Former Las Vegas Raiders employees have alleged that the organization enabled a toxic culture of harassment and a hostile work environment.
Briana Erickson and Mick Akers of the Las Vegas Review-Journal reported Saturday that multiple former employees came forward with allegations of the franchise, both in Oakland and in Las Vegas, leaving them "feeling unsupported, underpaid and at risk of retaliation if they voiced concerns."
One woman who used to work for the Raiders called the organization a "boys club and the Mob wrapped in one."
Nicolle Reeder, who filed a class-action lawsuit against the Raiders in 2020 for violating California labor law, told Erickson and Akers that working for the club was "kind of like survival of the fittest."
Erickson and Review-Journal colleague Jeff German detailed the series of lawsuits former employees have made against the Raiders dating back to 2013.
The lawsuits were filed by people including former scouts Bruce Kebric and Jon Kingdon, several Raiderettes, former assistant coach Tom Shaw and former human resources employee Nicole Adams.
The Raiders have seen an exodus of high-profile employees in the past year. Head coach Jon Gruden resigned in October following a report from Ken Belson and Katherine Rosman of the New York Times that he used misogynistic and anti-gay language in a series of emails over a seven-year period that ended in 2018.
Raiders owner Mark Davis announced in May that interim president Dan Ventrelle was no longer with the organization.
In a statement to Akers, Ventrelle said he was fired for informing the NFL about "multiple written complaints from employees that Mark created a hostile work environment and engaged in other potential misconduct."
Between July and November 2021, senior vice president Mark Shearer, president Marc Badain, chief financial officer Ed Villanueva, controller Araxie Grant and senior vice president Brandon Doll left the Raiders.
Adams, a former HR employee, told Erickson and Akers that Ventrelle "was involved in every situation that happened, every situation of harassment, every situation of a hostile working condition."
One employee at The Raider Image team retail store said he was watched on surveillance video during shifts to monitor productivity, once got "criticized for blowing his nose" and was denied overtime pay.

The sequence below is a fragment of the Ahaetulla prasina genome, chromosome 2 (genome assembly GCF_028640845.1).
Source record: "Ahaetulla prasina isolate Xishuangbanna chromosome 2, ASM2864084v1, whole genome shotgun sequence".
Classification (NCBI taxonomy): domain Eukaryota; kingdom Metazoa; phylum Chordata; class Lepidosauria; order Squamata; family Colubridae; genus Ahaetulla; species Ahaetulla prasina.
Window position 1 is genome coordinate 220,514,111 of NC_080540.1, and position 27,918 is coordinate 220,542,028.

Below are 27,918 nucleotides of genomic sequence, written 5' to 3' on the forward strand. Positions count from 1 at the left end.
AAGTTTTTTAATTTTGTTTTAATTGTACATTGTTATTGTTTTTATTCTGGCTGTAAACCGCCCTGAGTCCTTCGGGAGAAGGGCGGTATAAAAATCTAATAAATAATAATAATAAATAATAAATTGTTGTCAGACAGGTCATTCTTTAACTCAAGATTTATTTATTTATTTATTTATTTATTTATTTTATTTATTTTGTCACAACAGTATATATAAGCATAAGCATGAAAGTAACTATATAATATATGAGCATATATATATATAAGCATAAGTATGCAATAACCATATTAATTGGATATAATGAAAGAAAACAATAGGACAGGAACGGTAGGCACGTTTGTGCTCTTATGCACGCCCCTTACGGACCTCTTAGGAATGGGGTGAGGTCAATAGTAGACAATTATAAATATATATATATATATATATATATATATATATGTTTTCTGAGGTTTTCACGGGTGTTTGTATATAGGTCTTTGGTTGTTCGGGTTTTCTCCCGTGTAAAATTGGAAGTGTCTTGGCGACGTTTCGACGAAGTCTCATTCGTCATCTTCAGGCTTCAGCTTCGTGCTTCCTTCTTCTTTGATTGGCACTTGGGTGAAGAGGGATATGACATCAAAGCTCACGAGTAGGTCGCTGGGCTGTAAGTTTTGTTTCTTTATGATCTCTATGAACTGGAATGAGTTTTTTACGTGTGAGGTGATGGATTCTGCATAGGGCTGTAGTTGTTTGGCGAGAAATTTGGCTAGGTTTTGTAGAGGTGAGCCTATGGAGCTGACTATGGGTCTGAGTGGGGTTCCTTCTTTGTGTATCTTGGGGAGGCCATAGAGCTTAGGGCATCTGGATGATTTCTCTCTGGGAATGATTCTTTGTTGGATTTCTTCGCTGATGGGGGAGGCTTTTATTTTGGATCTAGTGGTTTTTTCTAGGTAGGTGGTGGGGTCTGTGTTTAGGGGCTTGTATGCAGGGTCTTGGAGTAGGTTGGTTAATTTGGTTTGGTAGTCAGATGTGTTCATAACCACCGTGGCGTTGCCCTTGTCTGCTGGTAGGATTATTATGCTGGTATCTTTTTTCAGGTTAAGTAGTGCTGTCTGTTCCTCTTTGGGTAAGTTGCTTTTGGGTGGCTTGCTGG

Adams said she was "directed to create job descriptions that allowed the company to skirt paying overtime for workers."
Some women, including Adams, said they were told how to dress and would get singled out for "distracting" men who worked at the office.
"Those things were inappropriate because I had boobs and a butt," Adams said. "I just started wearing pants because I felt like I couldn't wear skirts or dresses, or I would be seen as being provocative."
Adams, who is Black, accused the Raiders of racial discrimination and retaliating against her when she reported other employees' concerns about pay disparity and unequal treatment. She said that despite working in human resources, she had "no power" to protect people from being "retaliated against or pushed out" by the organization.
One anonymous source told Erickson and Akers that Davis is at the center of the Raiders' issues because of how he runs the club.
"If you’re a truly good leader and organization builder, then you treat everybody well," the source said. "Not just a certain faction."
The team settled a class-action lawsuit filed by former Raiderette Lacy Fields after the 2013 season for $1.25 million. She made allegations of theft and unfair employment practices during her time as a cheerleader.
According to Erickson and Akers, each of the Raiderettes was paid a flat fee of $125 per game, but they didn't receive their checks until after the season:
"They also weren't paid for their mandatory thrice-weekly practices, but if they were late or brought the wrong equipment, they faced fines ranging from $10 to $125, according to court documents. ... The 40 women were also on the hook for all mandatory hair, nail and makeup appointments at Raiderette-approved salons, which amounted to hundreds of dollars in costs."
Fields said it "felt like" the Raiders "wanted to use us, but at the end of the day, they did not care about our well-being."
Allegations against the Raiders come after the House Committee on Oversight and Reform held a hearing Wednesday to investigate the NFL's handling of toxic workplace and sexual harassment allegations against the Washington Commanders.
Davis has been the managing general partner and controlling owner of the Raiders since the death of his father, Al Davis, in 2011.